The Miracle Story : Setting Goals for Your Family

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This morning I woke up and a miracle happened.

My house was clean. The dishes were done. The laundry did itself and was put away. As luck would have it, I also woke up before my kids and I had energy. I drank a glass of lemon water and then did an hour of yoga in the quiet of my house. My kids and husband were slowly roused from their sleep and joined me (with smiling faces) in the kitchen where we all ate a well-balanced breakfast that I made from fresh ingredients that showed up in my refrigerator without any planning. After breakfast my kids played quietly and independently while I got some much needed work done at my desk.

This sounds amazing, but it didn't really happen. This is my Miracle Story.

If I woke up and a miracle had happened, this is what my days would look like. 

There is something about parenting small children that forces us live day-to-day, in the moment. The "days are long, but the years are short," right? It starts to feel like life just happens to us. Tiny people join forces and gain traction on our sanity and sense of self. Life starts to feel like it's out of our control. We forget to set goals.

This survival mode leaves me yearning for a plan and predictably. It leaves me wanting goals.

Without goals I feel stagnant. I feel like I am floating aimlessly just putting time in to get the job done. 

Goals are a tricky to define when life is chaotic. If you have kids, your life is probably a little chaotic. If you asked me what my goals are today, I would probably just name one: Take a shower.

A Fast Track to Setting Goals

That's what the Miracle Story is all about--it's an easy way to figure out your goals. I will be the first to say that this miracle day I described sounds lofty and idealistic. But there are some real, tangible goals hiding in there.

Within my story, there are goals that I can scratch the surface on starting today. In the words of leadership expert John Maxwell,

“You will never change your life until you change something you do daily. The secret of your success is found in your daily routine.”

In my Miracle Story I quickly found eight goals that I can inch closer to everyday--to make changes in my daily routine. Let's take a closer look by dissecting my Miracle Story:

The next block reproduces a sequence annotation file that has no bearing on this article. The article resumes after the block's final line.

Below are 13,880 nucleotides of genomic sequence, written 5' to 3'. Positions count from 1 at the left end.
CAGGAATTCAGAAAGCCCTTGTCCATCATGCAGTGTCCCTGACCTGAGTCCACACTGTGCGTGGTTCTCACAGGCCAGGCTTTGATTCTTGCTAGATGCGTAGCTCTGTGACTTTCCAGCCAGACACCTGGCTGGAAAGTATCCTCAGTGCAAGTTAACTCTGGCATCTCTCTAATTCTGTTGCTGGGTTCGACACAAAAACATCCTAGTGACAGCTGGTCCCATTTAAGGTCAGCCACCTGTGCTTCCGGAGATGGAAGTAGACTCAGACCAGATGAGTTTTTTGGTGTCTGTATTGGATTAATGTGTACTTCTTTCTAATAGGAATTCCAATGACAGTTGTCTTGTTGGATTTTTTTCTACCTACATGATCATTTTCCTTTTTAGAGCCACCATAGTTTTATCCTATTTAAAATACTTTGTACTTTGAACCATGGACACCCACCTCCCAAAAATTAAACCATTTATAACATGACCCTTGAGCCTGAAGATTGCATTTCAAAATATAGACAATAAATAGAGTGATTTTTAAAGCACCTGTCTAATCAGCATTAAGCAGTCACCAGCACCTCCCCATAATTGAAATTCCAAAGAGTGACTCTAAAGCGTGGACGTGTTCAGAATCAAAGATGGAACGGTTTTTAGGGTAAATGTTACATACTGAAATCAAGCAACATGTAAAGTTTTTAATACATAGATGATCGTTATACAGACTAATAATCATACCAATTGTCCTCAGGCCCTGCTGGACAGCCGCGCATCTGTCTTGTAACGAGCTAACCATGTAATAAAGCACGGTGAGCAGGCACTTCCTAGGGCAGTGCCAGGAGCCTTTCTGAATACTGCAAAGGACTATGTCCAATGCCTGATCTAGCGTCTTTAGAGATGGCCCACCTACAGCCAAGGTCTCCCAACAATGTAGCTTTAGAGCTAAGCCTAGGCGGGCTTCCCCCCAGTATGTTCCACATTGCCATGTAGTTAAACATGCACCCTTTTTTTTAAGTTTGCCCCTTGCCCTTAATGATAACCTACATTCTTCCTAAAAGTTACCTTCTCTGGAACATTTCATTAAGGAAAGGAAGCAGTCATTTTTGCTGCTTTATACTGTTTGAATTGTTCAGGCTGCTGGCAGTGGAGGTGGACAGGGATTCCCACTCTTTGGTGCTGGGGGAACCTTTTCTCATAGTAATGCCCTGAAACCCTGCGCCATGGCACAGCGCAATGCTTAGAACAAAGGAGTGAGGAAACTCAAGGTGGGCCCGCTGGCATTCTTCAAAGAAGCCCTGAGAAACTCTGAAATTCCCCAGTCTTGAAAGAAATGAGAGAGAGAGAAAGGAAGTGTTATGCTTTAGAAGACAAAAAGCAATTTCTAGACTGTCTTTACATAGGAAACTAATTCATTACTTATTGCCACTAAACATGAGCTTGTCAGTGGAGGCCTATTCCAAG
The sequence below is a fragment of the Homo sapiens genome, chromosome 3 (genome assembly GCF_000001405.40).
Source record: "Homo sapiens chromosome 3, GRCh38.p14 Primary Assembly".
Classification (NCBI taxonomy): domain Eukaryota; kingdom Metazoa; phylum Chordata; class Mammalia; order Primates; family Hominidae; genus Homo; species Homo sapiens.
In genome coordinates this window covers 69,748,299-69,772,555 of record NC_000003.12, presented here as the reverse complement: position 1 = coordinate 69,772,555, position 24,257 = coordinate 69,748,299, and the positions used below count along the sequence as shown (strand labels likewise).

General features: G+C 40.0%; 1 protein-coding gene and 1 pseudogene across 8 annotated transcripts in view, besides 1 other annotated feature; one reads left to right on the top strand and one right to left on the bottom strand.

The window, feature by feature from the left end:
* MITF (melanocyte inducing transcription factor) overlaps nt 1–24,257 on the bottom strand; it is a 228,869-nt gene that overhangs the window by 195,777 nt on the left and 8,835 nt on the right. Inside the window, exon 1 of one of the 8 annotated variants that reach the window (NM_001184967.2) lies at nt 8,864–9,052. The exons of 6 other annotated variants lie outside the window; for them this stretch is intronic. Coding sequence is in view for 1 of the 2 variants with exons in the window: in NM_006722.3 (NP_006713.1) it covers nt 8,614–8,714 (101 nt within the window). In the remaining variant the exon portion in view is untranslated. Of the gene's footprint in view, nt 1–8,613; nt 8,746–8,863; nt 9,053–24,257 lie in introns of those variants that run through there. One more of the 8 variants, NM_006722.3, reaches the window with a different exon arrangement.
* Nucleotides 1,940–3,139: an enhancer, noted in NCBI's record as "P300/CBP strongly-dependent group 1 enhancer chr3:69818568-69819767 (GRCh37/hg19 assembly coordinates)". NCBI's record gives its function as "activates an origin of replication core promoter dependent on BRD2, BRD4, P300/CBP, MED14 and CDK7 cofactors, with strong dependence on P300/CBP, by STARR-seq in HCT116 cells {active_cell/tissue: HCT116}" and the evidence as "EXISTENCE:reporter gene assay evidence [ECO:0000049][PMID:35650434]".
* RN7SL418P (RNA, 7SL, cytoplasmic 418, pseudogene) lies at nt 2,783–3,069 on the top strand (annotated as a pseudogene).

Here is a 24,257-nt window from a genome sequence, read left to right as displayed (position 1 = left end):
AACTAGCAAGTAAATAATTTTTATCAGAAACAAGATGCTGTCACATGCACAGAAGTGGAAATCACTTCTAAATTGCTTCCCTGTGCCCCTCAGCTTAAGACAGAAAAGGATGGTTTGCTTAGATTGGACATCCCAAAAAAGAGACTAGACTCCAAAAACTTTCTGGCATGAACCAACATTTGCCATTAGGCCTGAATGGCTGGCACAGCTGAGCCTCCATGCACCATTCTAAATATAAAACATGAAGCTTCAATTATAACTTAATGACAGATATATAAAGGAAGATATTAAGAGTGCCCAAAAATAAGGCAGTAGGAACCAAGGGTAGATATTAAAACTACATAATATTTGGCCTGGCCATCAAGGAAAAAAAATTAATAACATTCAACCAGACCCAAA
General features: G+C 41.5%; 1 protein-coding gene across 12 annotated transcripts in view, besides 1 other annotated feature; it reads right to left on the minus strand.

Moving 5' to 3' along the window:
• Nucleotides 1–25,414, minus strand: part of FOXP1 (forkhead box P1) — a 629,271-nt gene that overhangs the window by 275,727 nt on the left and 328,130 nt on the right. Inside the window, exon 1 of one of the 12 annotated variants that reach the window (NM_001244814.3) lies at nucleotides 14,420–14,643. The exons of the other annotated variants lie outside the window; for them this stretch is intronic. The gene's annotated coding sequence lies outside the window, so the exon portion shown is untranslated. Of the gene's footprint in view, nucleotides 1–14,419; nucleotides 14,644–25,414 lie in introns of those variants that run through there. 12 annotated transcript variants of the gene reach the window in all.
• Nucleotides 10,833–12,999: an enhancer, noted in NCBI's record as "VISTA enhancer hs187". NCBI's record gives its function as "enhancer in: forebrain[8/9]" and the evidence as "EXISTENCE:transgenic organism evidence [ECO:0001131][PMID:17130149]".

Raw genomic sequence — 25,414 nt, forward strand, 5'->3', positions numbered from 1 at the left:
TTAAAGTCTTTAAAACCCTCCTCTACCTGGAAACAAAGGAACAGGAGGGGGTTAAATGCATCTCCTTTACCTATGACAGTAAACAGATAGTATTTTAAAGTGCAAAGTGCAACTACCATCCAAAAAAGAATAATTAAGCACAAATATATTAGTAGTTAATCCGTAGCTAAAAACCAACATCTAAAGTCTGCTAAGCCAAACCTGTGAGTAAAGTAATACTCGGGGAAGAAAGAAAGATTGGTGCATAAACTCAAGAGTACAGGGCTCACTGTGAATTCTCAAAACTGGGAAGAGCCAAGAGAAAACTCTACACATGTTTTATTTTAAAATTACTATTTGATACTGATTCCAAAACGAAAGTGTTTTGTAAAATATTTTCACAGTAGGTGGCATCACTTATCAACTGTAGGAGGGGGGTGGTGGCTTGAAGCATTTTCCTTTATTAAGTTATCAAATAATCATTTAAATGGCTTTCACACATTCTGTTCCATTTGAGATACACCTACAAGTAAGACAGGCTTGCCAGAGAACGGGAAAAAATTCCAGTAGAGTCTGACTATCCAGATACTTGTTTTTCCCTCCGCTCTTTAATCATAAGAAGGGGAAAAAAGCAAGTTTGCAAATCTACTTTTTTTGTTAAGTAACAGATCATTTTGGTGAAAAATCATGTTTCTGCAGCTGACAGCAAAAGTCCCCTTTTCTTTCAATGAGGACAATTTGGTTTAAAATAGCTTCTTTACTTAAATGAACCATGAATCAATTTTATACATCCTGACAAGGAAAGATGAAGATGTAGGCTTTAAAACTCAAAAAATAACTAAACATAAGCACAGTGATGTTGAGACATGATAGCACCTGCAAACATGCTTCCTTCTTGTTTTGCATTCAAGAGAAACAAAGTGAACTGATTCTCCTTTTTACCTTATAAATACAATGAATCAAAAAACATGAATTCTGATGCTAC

screen-shot-2016-10-26-at-5-10-27-pmThere were eight goals hiding in that story.

  • Clean the house
  • Get sleep
  • Exercise
  • Have a positive attitude
  • Eat healthy
  • Plan meals
  • Get kids to play independently
  • Build a successful career

Yikes. That's too many. When we have too many goals we are more likely to give up. Let's keep it simple.

Choose Three Goals

I am going to start by choosing three goals. I am going to select the three goals that I dissected from my story that speak the loudest to me.

The three goals from my story that speak the loudest to me:

  1. Exercise more
  2. Get more sleep
  3. Have a positive attitude

Make them Measurable

Goals like "exercise more" are abstract---and if our goals are abstract we often feel like we are spinning our wheels without progress. Therefore I am going reword them with numbers so they are easy to measure.

  1. Exercise 4 days per week
  2. Sleep 7.5 hours a night
  3. Increase the amount of positive conversations I have by 25%.

Keep a Record

I am going to track my successes by hand. Personally, I find something rewarding about being able to physically check a box. Keeping a written record allows me to see improvement. Keeping a record reassures me that I am not stagnant. I am moving forward. 

Do you set goals?

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Denaye Barahona

Dr. Denaye Barahona is a loving wife and mama of two. She partners with families to tackle the challenges of raising children. Denaye is a minimalist who claims to be a decluttering expert (don't let her near your closet). She loves to travel, talk health-and-wellness, and give unsolicited advice. She has been featured on the likes of The Today Show, The Wall Street Journal, The Huffington Post, The Minimalists, Motherly, Becoming Minimalist, and numerous other media outlets. Denaye holds a Ph.D. in Child Development and is a Clinical Social Worker with a specialty in child and family practice.